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- - Round penning. (http://www.horseforum.com/horse-training/round-penning-143497/)
I almost feel kinda stupid asking another question xD! Anyway.....
Gelding I am training, needs more saddle time to fix saddle problems. But, I wanted to try a little round penning with him to get him to think about things a little more instead of just react and react badly to them.
The thing is. First day he got here I approached him the wrong way. Tried to shut him up in a make shift round pen I made and try to get his feet moving a little. So maybe I could get him calm enough I could get the halter on him. He was doing pretty well, I wasn't making much movement just sending him around quietly, when his brain shut off and with in 5 seconds he busted down the fence and ran up the road. MY FAULT ENTIRELY! Should not have approached him that way at all.
But now, he knows how to lounge on the lead line and listens really well. I'm actually receiving panels this Saturday, 16 foot long and five foot high panels. This pen will be sturdy enough he can not get through. But, on the day we had our accident he took off and we went to go catch him. Anytime we'd even get 15 foot near him he'd act like he'd want to go through the fencing we had him kinda catercorner up against.
I'm not sure exactly what to do. I need to ride him in the round pen because its safer for not only me but him as well. Because he doesn't have much room to take off at a bolt and go running down the road.
I would suggest getting wood walls or putting wood on the panels. Deter the horse from jumping. They'll see solid instead of something they could possible jump. Plus, they won't get their leg hung up in the wood. Ever seen a horse break its leg in a panel? I have, it's not pretty.
That's my round pen. There's not a lot a horse can do to hurt itself in there unless it's completely insane.
Also, how do you roundpen? I used the Clinton Anderson method most of the time. You can find him at www.downunderhorsemanship.tv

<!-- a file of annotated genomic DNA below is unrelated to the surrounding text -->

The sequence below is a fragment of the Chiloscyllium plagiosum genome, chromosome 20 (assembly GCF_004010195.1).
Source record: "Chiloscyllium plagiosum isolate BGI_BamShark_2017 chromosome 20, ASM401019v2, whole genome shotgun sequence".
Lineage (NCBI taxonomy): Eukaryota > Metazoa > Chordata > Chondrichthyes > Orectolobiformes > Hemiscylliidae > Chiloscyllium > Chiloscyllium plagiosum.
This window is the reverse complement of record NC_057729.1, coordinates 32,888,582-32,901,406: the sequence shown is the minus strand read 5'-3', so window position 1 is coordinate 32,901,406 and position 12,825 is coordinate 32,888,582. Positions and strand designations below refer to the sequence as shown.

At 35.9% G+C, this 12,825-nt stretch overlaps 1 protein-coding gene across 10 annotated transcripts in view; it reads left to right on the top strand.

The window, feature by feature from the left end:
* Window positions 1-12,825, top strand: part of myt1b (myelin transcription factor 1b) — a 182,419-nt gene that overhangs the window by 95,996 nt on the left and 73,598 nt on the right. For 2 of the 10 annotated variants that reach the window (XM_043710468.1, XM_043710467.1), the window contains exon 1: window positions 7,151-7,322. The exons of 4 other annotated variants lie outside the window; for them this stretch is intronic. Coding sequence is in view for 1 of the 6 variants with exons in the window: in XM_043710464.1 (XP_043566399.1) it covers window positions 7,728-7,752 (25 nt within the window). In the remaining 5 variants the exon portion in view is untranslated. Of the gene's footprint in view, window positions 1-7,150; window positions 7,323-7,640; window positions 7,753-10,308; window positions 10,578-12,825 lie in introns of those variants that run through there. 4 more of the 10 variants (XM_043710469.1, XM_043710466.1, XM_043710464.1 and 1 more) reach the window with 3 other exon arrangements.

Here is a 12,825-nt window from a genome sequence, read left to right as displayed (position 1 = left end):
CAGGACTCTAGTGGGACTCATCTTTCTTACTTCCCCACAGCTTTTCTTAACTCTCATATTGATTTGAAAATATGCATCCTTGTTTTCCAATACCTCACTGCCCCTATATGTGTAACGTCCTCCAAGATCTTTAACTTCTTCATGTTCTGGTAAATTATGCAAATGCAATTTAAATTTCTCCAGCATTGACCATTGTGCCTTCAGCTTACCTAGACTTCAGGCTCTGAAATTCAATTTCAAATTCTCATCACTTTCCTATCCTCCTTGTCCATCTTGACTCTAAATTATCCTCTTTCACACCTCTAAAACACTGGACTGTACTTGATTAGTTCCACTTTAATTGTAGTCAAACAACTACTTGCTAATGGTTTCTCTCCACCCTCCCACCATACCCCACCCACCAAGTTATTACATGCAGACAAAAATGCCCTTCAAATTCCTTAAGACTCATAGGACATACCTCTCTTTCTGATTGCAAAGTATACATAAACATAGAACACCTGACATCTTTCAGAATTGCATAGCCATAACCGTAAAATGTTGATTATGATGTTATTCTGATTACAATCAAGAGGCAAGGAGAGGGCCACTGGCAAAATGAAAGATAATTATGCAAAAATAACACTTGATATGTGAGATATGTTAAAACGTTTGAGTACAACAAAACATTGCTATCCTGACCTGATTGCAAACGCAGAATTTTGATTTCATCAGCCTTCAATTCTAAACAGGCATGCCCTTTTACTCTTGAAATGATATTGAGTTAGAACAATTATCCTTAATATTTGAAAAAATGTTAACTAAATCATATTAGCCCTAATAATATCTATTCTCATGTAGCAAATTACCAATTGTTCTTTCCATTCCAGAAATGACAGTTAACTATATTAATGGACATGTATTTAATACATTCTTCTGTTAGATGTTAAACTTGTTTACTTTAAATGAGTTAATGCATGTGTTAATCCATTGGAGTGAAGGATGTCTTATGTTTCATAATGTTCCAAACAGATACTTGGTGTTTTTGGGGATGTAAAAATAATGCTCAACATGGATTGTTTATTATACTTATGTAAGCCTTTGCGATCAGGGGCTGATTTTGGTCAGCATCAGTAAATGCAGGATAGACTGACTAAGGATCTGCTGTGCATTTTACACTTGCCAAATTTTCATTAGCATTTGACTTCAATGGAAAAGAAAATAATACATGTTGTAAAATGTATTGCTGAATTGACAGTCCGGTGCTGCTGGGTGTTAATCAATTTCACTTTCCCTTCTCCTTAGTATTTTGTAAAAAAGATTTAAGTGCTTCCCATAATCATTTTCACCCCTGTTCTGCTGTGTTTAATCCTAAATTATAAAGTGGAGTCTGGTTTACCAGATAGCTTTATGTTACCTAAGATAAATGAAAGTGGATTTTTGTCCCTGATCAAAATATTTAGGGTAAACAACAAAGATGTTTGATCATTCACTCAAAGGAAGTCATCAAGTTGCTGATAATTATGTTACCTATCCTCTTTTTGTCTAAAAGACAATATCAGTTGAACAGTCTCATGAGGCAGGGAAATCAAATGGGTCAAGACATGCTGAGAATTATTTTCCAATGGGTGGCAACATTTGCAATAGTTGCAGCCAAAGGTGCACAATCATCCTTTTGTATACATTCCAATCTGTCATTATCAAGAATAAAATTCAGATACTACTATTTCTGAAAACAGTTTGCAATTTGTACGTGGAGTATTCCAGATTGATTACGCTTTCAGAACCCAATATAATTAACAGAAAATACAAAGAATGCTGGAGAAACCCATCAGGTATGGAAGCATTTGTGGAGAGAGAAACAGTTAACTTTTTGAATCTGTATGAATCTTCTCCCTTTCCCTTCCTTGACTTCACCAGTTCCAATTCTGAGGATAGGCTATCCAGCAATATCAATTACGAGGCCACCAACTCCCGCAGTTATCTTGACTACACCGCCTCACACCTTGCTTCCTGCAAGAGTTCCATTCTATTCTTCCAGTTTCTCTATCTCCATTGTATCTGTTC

Firstly, super kudos for recognising that it was your behaviour that caused his!:thumbsup: Sounds like he can't take much pressure at all & I imagine what you thought of as 'calm' before he broke out, was actually a mental 'shut down' because he was under too much pressure(for him - not saying you were being heavy handed or such). That he was in a small enclosure would have made everything more confrontational & I'd personally get a strong relationship/understanding on the way in a larger area where he doesn't feel trapped first - say a half sized arena.
Watching him for his subtlest signs and 'turning off' before he feels the need is the way I'd approach it - baby steps. By the sound of things, you have some way to go before considering riding him.
Even with the wood, I'd be careful with him for a while. I know of a horse who tried to jump out of a roundyard that was partially concrete lined with rubber. He hung himself up and ended up with a nice big hernia. You can't really blame him though, it was his first time in the roundyard since he was in there to get his 'snip snip'...
I don't know how you could use it on panels, but there is a roundyard in town made of old car tyres. The horse can run into them and there is enough give that they can't hurt themselves too badly.
I have seen many horses clear or crash through 6 foot panels. A five foot round en is not very 'horse-proof'. Rodeo type panels (like those made by WW are 6 foot tall and a 10 foot panel weighs 120#. Anything less, a motivated horse can crash through or climb out of. Unfortunately, once they have learned that they can go through or over fences, it is soundly entrenched in their minds. Reinforcing with an electric wire (only 'hot' when the horse is not mounted) is about the only way I know of teaching one to respect fences again.
I consider round-penning a loose horse to be a very poor way to settle one down. I want a line on one and I want frequent stops and direction changes and not 'wearing one out' or waiting on one to settle down for any part of my program. If I do not have the time or inclination to work one on a line until it settles down, I would much rather just take it away from the working area and other horses, tie it up and 'let' it figure out it should just drop its head and cock a hind foot. It will stayed tied up until it does.
Just my experience with green, reactive or obnoxious horses.
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